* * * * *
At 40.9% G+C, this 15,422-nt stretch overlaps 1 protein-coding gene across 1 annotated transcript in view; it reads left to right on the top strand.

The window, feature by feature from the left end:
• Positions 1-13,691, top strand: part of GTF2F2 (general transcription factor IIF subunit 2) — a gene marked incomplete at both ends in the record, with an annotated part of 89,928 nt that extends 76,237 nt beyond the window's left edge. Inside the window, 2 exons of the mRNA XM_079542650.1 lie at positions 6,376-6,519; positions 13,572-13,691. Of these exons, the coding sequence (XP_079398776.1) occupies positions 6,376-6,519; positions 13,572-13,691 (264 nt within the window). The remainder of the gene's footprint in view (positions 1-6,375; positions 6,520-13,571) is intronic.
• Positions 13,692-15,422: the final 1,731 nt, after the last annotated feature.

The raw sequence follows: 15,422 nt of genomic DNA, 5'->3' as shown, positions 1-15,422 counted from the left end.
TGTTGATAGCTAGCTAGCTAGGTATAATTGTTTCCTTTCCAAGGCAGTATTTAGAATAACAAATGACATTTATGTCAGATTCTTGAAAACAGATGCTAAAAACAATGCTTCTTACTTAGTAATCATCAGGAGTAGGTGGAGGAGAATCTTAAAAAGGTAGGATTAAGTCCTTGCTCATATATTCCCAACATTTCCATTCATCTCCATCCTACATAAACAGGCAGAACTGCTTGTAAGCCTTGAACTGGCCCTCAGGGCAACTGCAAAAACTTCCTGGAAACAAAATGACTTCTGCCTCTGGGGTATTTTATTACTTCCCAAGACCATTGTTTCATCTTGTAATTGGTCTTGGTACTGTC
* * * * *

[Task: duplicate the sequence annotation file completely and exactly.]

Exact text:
At 40.9% G+C, this 15,422-nt stretch overlaps 1 protein-coding gene across 1 annotated transcript in view; it reads left to right on the top strand.

The window, feature by feature from the left end:
• Positions 1-13,691, top strand: part of GTF2F2 (general transcription factor IIF subunit 2) — a gene marked incomplete at both ends in the record, with an annotated part of 89,928 nt that extends 76,237 nt beyond the window's left edge. Inside the window, 2 exons of the mRNA XM_079542650.1 lie at positions 6,376-6,519; positions 13,572-13,691. Of these exons, the coding sequence (XP_079398776.1) occupies positions 6,376-6,519; positions 13,572-13,691 (264 nt within the window). The remainder of the gene's footprint in view (positions 1-6,375; positions 6,520-13,571) is intronic.
• Positions 13,692-15,422: the final 1,731 nt, after the last annotated feature.

The raw sequence follows: 15,422 nt of genomic DNA, 5'->3' as shown, positions 1-15,422 counted from the left end.
TGTTGATAGCTAGCTAGCTAGGTATAATTGTTTCCTTTCCAAGGCAGTATTTAGAATAACAAATGACATTTATGTCAGATTCTTGAAAACAGATGCTAAAAACAATGCTTCTTACTTAGTAATCATCAGGAGTAGGTGGAGGAGAATCTTAAAAAGGTAGGATTAAGTCCTTGCTCATATATTCCCAACATTTCCATTCATCTCCATCCTACATAAACAGGCAGAACTGCTTGTAAGCCTTGAACTGGCCCTCAGGGCAACTGCAAAAACTTCCTGGAAACAAAATGACTTCTGCCTCTGGGGTATTTTATTACTTCCCAAGACCATTGTTTCATCTTGTAATTGGTCTTGGTACTGTC